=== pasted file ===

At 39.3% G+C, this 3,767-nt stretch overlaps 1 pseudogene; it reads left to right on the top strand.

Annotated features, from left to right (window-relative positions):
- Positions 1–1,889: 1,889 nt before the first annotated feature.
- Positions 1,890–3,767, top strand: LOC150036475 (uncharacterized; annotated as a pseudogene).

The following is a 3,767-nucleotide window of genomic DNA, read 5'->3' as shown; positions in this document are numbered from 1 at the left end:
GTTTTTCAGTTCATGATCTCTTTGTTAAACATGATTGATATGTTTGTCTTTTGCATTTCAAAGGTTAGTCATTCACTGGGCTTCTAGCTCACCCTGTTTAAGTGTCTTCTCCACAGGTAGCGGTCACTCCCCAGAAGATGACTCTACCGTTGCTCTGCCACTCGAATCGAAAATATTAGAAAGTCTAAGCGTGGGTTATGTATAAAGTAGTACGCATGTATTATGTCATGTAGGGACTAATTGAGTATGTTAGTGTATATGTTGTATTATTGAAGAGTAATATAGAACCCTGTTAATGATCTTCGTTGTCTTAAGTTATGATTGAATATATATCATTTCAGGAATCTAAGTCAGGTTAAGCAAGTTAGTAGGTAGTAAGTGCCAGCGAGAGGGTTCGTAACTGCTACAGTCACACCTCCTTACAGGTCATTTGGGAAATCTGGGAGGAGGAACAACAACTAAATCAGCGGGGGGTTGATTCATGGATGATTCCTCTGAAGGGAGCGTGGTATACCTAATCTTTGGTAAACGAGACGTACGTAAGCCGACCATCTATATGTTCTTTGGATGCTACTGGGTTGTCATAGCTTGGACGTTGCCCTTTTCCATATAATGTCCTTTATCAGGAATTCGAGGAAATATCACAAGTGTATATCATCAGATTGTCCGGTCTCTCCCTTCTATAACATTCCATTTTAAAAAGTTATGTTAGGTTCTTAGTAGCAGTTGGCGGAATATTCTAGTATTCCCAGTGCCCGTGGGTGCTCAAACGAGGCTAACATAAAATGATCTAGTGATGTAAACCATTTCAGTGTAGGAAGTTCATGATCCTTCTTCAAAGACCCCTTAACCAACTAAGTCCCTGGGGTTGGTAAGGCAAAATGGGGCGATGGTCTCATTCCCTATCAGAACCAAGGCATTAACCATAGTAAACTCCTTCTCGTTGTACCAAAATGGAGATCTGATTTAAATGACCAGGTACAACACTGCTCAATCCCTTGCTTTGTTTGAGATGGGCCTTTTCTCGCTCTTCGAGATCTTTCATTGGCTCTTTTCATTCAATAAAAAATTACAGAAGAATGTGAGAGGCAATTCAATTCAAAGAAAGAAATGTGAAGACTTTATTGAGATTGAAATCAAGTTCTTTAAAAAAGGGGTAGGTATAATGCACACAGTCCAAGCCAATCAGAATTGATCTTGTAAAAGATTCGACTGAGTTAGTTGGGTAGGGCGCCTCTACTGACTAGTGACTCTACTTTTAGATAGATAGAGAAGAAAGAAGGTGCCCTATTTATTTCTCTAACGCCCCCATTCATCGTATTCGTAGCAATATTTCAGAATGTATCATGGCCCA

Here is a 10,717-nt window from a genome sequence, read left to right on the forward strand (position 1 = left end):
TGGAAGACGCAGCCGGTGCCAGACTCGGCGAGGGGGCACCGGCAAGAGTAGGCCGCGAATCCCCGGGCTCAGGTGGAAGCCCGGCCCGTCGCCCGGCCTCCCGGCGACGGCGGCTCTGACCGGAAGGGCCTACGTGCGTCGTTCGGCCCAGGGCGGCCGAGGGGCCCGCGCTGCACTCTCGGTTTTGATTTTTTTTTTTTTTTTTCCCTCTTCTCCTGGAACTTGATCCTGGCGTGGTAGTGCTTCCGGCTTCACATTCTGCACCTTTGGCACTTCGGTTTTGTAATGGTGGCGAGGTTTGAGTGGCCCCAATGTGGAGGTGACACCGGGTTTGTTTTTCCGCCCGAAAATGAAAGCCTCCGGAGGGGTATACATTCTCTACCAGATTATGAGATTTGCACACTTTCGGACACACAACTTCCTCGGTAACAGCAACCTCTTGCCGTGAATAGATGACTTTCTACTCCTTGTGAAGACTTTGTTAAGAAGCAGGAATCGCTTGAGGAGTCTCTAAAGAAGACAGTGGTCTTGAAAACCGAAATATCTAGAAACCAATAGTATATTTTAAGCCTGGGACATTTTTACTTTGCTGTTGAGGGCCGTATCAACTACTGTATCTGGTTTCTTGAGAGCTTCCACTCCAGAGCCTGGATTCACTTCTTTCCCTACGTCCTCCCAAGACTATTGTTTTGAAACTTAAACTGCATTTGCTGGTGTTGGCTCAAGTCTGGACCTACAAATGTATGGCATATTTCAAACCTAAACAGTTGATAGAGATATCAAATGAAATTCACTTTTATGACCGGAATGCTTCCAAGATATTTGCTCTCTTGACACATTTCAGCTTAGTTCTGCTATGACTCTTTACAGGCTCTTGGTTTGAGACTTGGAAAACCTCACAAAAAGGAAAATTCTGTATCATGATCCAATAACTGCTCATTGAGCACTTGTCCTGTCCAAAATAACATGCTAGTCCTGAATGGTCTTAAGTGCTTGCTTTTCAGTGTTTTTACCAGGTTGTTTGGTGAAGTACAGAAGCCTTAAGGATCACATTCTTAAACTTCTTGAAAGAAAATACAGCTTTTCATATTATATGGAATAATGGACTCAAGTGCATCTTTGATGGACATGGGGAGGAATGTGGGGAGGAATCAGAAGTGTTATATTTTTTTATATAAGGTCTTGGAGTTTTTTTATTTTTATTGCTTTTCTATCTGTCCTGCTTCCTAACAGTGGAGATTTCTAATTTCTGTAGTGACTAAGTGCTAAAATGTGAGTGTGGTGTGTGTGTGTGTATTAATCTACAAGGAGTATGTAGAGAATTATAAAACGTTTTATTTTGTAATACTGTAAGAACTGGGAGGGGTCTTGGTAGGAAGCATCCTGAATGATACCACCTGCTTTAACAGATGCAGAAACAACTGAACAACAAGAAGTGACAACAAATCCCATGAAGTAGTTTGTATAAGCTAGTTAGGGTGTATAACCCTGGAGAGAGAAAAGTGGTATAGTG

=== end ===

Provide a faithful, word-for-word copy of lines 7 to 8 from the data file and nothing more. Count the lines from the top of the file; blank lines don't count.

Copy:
Here is a 10,717-nt window from a genome sequence, read left to right on the forward strand (position 1 = left end):
TGGAAGACGCAGCCGGTGCCAGACTCGGCGAGGGGGCACCGGCAAGAGTAGGCCGCGAATCCCCGGGCTCAGGTGGAAGCCCGGCCCGTCGCCCGGCCTCCCGGCGACGGCGGCTCTGACCGGAAGGGCCTACGTGCGTCGTTCGGCCCAGGGCGGCCGAGGGGCCCGCGCTGCACTCTCGGTTTTGATTTTTTTTTTTTTTTTTCCCTCTTCTCCTGGAACTTGATCCTGGCGTGGTAGTGCTTCCGGCTTCACATTCTGCACCTTTGGCACTTCGGTTTTGTAATGGTGGCGAGGTTTGAGTGGCCCCAATGTGGAGGTGACACCGGGTTTGTTTTTCCGCCCGAAAATGAAAGCCTCCGGAGGGGTATACATTCTCTACCAGATTATGAGATTTGCACACTTTCGGACACACAACTTCCTCGGTAACAGCAACCTCTTGCCGTGAATAGATGACTTTCTACTCCTTGTGAAGACTTTGTTAAGAAGCAGGAATCGCTTGAGGAGTCTCTAAAGAAGACAGTGGTCTTGAAAACCGAAATATCTAGAAACCAATAGTATATTTTAAGCCTGGGACATTTTTACTTTGCTGTTGAGGGCCGTATCAACTACTGTATCTGGTTTCTTGAGAGCTTCCACTCCAGAGCCTGGATTCACTTCTTTCCCTACGTCCTCCCAAGACTATTGTTTTGAAACTTAAACTGCATTTGCTGGTGTTGGCTCAAGTCTGGACCTACAAATGTATGGCATATTTCAAACCTAAACAGTTGATAGAGATATCAAATGAAATTCACTTTTATGACCGGAATGCTTCCAAGATATTTGCTCTCTTGACACATTTCAGCTTAGTTCTGCTATGACTCTTTACAGGCTCTTGGTTTGAGACTTGGAAAACCTCACAAAAAGGAAAATTCTGTATCATGATCCAATAACTGCTCATTGAGCACTTGTCCTGTCCAAAATAACATGCTAGTCCTGAATGGTCTTAAGTGCTTGCTTTTCAGTGTTTTTACCAGGTTGTTTGGTGAAGTACAGAAGCCTTAAGGATCACATTCTTAAACTTCTTGAAAGAAAATACAGCTTTTCATATTATATGGAATAATGGACTCAAGTGCATCTTTGATGGACATGGGGAGGAATGTGGGGAGGAATCAGAAGTGTTATATTTTTTTATATAAGGTCTTGGAGTTTTTTTATTTTTATTGCTTTTCTATCTGTCCTGCTTCCTAACAGTGGAGATTTCTAATTTCTGTAGTGACTAAGTGCTAAAATGTGAGTGTGGTGTGTGTGTGTGTATTAATCTACAAGGAGTATGTAGAGAATTATAAAACGTTTTATTTTGTAATACTGTAAGAACTGGGAGGGGTCTTGGTAGGAAGCATCCTGAATGATACCACCTGCTTTAACAGATGCAGAAACAACTGAACAACAAGAAGTGACAACAAATCCCATGAAGTAGTTTGTATAAGCTAGTTAGGGTGTATAACCCTGGAGAGAGAAAAGTGGTATAGTG